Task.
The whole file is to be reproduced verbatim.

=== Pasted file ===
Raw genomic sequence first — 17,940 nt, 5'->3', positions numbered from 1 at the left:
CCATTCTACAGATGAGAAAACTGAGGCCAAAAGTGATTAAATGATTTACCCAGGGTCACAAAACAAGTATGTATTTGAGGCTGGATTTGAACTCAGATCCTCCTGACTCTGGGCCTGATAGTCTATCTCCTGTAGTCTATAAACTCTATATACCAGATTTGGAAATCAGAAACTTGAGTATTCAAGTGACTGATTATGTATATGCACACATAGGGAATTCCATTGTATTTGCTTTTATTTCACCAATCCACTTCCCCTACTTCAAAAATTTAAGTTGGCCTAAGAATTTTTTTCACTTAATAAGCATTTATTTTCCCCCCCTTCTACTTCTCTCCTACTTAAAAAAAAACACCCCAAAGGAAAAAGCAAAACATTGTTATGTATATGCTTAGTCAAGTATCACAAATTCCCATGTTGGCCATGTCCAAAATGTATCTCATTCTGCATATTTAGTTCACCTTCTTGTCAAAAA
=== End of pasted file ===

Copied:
Raw genomic sequence first — 17,940 nt, 5'->3', positions numbered from 1 at the left:
CCATTCTACAGATGAGAAAACTGAGGCCAAAAGTGATTAAATGATTTACCCAGGGTCACAAAACAAGTATGTATTTGAGGCTGGATTTGAACTCAGATCCTCCTGACTCTGGGCCTGATAGTCTATCTCCTGTAGTCTATAAACTCTATATACCAGATTTGGAAATCAGAAACTTGAGTATTCAAGTGACTGATTATGTATATGCACACATAGGGAATTCCATTGTATTTGCTTTTATTTCACCAATCCACTTCCCCTACTTCAAAAATTTAAGTTGGCCTAAGAATTTTTTTCACTTAATAAGCATTTATTTTCCCCCCCTTCTACTTCTCTCCTACTTAAAAAAAAACACCCCAAAGGAAAAAGCAAAACATTGTTATGTATATGCTTAGTCAAGTATCACAAATTCCCATGTTGGCCATGTCCAAAATGTATCTCATTCTGCATATTTAGTTCACCTTCTTGTCAAAAA